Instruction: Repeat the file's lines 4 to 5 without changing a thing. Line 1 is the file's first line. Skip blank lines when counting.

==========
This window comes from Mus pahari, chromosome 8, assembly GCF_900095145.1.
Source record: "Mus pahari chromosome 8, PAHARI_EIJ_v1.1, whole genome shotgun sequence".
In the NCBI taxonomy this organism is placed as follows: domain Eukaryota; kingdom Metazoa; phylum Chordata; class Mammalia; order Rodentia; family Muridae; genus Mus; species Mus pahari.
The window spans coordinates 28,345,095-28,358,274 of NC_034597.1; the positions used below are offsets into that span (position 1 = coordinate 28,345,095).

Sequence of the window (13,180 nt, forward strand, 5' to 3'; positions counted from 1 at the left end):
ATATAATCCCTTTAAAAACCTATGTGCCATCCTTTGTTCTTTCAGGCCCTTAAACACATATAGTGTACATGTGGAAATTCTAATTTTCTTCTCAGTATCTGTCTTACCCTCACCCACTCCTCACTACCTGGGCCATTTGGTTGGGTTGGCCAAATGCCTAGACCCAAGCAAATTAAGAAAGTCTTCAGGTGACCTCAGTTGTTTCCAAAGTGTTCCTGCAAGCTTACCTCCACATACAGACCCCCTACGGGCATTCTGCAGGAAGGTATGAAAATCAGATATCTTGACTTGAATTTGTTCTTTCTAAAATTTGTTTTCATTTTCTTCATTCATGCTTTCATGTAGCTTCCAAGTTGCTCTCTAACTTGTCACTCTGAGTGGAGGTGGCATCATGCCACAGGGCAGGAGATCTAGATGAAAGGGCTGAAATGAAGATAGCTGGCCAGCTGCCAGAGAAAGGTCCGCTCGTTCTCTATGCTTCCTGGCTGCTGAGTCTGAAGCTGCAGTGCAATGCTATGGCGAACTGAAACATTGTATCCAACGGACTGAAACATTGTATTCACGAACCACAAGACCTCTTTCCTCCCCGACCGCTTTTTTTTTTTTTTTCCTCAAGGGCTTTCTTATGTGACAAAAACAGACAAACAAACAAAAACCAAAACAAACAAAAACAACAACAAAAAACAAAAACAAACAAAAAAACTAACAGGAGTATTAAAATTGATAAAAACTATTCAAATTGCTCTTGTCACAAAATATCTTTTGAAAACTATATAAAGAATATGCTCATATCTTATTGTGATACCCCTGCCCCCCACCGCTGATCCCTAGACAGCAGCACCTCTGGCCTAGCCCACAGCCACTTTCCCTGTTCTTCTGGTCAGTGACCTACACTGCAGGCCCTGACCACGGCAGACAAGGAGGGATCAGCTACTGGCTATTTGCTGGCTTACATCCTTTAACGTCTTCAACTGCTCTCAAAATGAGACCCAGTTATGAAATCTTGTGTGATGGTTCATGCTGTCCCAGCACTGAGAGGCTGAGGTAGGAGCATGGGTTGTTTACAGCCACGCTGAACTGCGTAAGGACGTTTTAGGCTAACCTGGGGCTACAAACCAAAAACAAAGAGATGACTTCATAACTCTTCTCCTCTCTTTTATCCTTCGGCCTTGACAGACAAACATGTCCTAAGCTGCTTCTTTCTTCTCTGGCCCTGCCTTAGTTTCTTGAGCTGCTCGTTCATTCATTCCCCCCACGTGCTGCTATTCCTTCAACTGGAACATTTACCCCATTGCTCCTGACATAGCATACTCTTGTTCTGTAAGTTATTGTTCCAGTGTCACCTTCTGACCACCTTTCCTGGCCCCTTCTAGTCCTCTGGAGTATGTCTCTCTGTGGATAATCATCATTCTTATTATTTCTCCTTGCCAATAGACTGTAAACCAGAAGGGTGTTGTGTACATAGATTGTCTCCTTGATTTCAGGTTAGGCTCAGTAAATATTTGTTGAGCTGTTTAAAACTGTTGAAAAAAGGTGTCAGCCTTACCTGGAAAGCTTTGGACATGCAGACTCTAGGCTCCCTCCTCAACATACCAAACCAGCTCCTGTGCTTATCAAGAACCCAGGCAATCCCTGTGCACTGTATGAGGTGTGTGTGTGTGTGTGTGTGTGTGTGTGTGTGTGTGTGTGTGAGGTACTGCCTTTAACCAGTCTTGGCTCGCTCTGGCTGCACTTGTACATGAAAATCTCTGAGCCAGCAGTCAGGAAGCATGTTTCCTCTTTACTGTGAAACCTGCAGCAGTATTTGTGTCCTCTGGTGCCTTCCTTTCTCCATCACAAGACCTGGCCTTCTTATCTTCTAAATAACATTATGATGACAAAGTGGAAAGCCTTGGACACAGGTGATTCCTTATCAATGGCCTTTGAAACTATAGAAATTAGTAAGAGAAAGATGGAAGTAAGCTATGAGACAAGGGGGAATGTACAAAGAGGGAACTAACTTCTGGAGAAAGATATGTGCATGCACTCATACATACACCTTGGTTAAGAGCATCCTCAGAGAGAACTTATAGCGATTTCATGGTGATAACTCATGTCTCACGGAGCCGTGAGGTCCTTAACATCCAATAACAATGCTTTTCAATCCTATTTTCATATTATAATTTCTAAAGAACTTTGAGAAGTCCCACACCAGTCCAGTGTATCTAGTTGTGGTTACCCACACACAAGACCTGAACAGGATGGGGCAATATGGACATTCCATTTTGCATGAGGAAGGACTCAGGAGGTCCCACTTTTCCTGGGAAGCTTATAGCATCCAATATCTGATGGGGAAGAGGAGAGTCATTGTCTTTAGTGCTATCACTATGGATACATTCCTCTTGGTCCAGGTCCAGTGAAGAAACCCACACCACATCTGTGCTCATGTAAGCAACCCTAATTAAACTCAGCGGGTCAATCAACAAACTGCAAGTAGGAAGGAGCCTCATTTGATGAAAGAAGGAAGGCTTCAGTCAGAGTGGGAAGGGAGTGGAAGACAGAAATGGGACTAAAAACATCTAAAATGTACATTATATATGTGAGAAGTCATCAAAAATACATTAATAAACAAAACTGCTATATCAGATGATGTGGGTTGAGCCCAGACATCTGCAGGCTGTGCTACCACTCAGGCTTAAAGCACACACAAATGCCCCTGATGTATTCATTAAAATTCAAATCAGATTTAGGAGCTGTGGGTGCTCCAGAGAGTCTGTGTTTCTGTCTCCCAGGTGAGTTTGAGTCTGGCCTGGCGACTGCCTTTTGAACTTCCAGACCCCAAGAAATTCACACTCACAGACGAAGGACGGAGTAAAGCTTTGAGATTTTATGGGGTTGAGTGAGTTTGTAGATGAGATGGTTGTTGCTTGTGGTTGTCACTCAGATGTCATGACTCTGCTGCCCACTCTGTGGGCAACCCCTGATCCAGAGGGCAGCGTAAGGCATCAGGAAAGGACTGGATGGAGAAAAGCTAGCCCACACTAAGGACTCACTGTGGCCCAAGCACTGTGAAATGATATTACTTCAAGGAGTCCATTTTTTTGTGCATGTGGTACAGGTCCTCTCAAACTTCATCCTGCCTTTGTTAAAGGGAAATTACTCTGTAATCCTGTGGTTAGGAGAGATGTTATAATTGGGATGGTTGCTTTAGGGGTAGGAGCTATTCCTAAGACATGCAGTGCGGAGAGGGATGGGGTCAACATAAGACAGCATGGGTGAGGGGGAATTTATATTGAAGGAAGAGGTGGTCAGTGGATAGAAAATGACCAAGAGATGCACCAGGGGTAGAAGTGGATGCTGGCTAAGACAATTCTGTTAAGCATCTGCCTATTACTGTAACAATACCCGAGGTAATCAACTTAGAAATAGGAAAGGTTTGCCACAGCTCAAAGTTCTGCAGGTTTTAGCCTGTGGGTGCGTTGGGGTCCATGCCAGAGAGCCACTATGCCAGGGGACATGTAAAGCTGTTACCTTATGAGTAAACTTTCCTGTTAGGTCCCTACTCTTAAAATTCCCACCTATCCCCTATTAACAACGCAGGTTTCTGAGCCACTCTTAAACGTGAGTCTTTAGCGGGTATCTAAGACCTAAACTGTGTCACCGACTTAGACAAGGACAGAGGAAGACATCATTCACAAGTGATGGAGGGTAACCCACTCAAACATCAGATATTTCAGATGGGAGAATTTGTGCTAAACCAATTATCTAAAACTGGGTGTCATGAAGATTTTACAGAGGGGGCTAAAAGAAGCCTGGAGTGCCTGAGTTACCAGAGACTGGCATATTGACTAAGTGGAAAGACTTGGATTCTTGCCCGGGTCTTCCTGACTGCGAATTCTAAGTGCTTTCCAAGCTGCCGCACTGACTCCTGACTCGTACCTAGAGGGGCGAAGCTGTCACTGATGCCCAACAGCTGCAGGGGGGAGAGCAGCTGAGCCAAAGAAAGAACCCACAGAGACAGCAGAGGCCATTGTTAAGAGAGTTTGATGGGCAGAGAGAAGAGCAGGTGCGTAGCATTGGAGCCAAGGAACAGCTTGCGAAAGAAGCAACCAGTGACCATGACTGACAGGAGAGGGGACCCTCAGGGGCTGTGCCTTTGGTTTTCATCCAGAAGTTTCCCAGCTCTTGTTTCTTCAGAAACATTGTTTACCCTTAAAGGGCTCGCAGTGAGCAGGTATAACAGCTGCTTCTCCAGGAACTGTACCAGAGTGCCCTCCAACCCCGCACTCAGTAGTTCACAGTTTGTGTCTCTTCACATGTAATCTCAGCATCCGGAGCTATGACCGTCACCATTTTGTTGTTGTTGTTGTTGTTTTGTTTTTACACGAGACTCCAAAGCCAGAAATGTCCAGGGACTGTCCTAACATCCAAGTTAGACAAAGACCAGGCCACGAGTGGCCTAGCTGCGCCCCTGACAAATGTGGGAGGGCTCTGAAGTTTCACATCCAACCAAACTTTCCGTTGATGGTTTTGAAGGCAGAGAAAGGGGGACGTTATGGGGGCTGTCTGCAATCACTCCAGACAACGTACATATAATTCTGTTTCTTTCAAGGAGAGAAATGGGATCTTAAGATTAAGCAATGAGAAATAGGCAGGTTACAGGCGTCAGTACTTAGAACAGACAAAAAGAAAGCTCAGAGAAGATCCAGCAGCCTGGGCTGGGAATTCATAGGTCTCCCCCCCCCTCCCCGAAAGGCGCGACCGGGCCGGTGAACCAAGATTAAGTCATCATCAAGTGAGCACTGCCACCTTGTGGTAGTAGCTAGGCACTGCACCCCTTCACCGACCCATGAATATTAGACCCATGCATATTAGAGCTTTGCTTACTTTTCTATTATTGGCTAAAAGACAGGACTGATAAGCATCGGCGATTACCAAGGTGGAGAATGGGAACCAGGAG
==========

The window spans coordinates 28,345,095-28,358,274 of NC_034597.1; the positions used below are offsets into that span (position 1 = coordinate 28,345,095).

Sequence of the window (13,180 nt, forward strand, 5' to 3'; positions counted from 1 at the left end):